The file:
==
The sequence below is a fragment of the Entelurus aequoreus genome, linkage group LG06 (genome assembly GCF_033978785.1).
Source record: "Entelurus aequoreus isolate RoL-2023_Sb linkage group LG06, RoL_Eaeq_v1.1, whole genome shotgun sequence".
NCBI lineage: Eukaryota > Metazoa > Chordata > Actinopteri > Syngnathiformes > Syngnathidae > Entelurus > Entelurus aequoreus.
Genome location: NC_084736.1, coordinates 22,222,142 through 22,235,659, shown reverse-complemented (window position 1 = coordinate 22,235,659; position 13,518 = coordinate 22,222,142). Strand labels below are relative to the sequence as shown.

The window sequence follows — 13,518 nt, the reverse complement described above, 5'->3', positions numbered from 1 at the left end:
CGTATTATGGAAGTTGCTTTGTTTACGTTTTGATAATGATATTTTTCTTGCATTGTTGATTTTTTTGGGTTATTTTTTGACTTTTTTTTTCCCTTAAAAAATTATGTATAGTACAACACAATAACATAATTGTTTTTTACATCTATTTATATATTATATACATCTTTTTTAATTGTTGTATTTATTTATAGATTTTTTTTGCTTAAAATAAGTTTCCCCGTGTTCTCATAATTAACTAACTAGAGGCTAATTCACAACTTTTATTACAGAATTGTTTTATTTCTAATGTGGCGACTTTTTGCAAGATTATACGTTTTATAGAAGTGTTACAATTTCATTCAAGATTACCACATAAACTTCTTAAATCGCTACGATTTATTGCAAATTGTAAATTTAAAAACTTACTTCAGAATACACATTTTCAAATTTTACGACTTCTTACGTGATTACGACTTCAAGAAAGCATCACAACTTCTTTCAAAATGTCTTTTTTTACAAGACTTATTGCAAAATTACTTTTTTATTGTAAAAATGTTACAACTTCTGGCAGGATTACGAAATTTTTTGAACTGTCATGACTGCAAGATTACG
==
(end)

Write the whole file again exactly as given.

The sequence below is a fragment of the Entelurus aequoreus genome, linkage group LG06 (genome assembly GCF_033978785.1).
Source record: "Entelurus aequoreus isolate RoL-2023_Sb linkage group LG06, RoL_Eaeq_v1.1, whole genome shotgun sequence".
NCBI lineage: Eukaryota > Metazoa > Chordata > Actinopteri > Syngnathiformes > Syngnathidae > Entelurus > Entelurus aequoreus.
Genome location: NC_084736.1, coordinates 22,222,142 through 22,235,659, shown reverse-complemented (window position 1 = coordinate 22,235,659; position 13,518 = coordinate 22,222,142). Strand labels below are relative to the sequence as shown.

The window sequence follows — 13,518 nt, the reverse complement described above, 5'->3', positions numbered from 1 at the left end:
CGTATTATGGAAGTTGCTTTGTTTACGTTTTGATAATGATATTTTTCTTGCATTGTTGATTTTTTTGGGTTATTTTTTGACTTTTTTTTTCCCTTAAAAAATTATGTATAGTACAACACAATAACATAATTGTTTTTTACATCTATTTATATATTATATACATCTTTTTTAATTGTTGTATTTATTTATAGATTTTTTTTGCTTAAAATAAGTTTCCCCGTGTTCTCATAATTAACTAACTAGAGGCTAATTCACAACTTTTATTACAGAATTGTTTTATTTCTAATGTGGCGACTTTTTGCAAGATTATACGTTTTATAGAAGTGTTACAATTTCATTCAAGATTACCACATAAACTTCTTAAATCGCTACGATTTATTGCAAATTGTAAATTTAAAAACTTACTTCAGAATACACATTTTCAAATTTTACGACTTCTTACGTGATTACGACTTCAAGAAAGCATCACAACTTCTTTCAAAATGTCTTTTTTTACAAGACTTATTGCAAAATTACTTTTTTATTGTAAAAATGTTACAACTTCTGGCAGGATTACGAAATTTTTTGAACTGTCATGACTGCAAGATTACG